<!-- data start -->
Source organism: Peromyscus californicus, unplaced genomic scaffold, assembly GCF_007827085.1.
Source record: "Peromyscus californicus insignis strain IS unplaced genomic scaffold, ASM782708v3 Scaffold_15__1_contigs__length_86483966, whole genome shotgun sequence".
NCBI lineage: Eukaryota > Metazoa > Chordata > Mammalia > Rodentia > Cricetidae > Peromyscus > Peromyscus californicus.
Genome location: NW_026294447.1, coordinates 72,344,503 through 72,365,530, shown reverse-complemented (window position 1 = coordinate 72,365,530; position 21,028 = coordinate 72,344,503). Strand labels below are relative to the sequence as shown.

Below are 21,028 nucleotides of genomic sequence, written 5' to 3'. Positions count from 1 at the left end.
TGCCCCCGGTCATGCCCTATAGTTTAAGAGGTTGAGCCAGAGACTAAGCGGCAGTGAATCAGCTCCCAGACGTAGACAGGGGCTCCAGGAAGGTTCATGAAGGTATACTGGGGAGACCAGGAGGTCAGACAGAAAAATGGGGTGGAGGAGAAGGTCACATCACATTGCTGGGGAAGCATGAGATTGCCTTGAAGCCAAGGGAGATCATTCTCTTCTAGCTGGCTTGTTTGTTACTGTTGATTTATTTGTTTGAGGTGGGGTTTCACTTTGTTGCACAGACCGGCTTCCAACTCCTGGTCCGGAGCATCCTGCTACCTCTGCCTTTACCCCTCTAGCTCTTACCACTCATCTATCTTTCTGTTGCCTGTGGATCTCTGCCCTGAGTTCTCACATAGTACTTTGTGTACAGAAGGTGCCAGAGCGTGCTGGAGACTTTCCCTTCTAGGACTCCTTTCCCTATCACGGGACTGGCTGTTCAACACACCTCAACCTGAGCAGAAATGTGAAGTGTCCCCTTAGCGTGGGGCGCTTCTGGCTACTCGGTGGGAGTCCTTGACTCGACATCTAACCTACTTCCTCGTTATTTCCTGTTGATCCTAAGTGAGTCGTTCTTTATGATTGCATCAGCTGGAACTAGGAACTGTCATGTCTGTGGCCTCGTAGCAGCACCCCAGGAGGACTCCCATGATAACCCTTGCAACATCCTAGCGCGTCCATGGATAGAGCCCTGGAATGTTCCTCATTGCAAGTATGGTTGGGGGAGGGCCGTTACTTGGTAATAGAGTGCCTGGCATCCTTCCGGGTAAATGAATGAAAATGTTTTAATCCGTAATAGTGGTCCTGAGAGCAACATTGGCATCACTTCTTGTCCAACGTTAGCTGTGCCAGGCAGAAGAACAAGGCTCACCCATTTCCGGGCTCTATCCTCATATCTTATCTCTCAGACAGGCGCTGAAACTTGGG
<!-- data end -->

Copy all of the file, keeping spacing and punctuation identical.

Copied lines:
Source organism: Peromyscus californicus, unplaced genomic scaffold, assembly GCF_007827085.1.
Source record: "Peromyscus californicus insignis strain IS unplaced genomic scaffold, ASM782708v3 Scaffold_15__1_contigs__length_86483966, whole genome shotgun sequence".
NCBI lineage: Eukaryota > Metazoa > Chordata > Mammalia > Rodentia > Cricetidae > Peromyscus > Peromyscus californicus.
Genome location: NW_026294447.1, coordinates 72,344,503 through 72,365,530, shown reverse-complemented (window position 1 = coordinate 72,365,530; position 21,028 = coordinate 72,344,503). Strand labels below are relative to the sequence as shown.

Below are 21,028 nucleotides of genomic sequence, written 5' to 3'. Positions count from 1 at the left end.
TGCCCCCGGTCATGCCCTATAGTTTAAGAGGTTGAGCCAGAGACTAAGCGGCAGTGAATCAGCTCCCAGACGTAGACAGGGGCTCCAGGAAGGTTCATGAAGGTATACTGGGGAGACCAGGAGGTCAGACAGAAAAATGGGGTGGAGGAGAAGGTCACATCACATTGCTGGGGAAGCATGAGATTGCCTTGAAGCCAAGGGAGATCATTCTCTTCTAGCTGGCTTGTTTGTTACTGTTGATTTATTTGTTTGAGGTGGGGTTTCACTTTGTTGCACAGACCGGCTTCCAACTCCTGGTCCGGAGCATCCTGCTACCTCTGCCTTTACCCCTCTAGCTCTTACCACTCATCTATCTTTCTGTTGCCTGTGGATCTCTGCCCTGAGTTCTCACATAGTACTTTGTGTACAGAAGGTGCCAGAGCGTGCTGGAGACTTTCCCTTCTAGGACTCCTTTCCCTATCACGGGACTGGCTGTTCAACACACCTCAACCTGAGCAGAAATGTGAAGTGTCCCCTTAGCGTGGGGCGCTTCTGGCTACTCGGTGGGAGTCCTTGACTCGACATCTAACCTACTTCCTCGTTATTTCCTGTTGATCCTAAGTGAGTCGTTCTTTATGATTGCATCAGCTGGAACTAGGAACTGTCATGTCTGTGGCCTCGTAGCAGCACCCCAGGAGGACTCCCATGATAACCCTTGCAACATCCTAGCGCGTCCATGGATAGAGCCCTGGAATGTTCCTCATTGCAAGTATGGTTGGGGGAGGGCCGTTACTTGGTAATAGAGTGCCTGGCATCCTTCCGGGTAAATGAATGAAAATGTTTTAATCCGTAATAGTGGTCCTGAGAGCAACATTGGCATCACTTCTTGTCCAACGTTAGCTGTGCCAGGCAGAAGAACAAGGCTCACCCATTTCCGGGCTCTATCCTCATATCTTATCTCTCAGACAGGCGCTGAAACTTGGG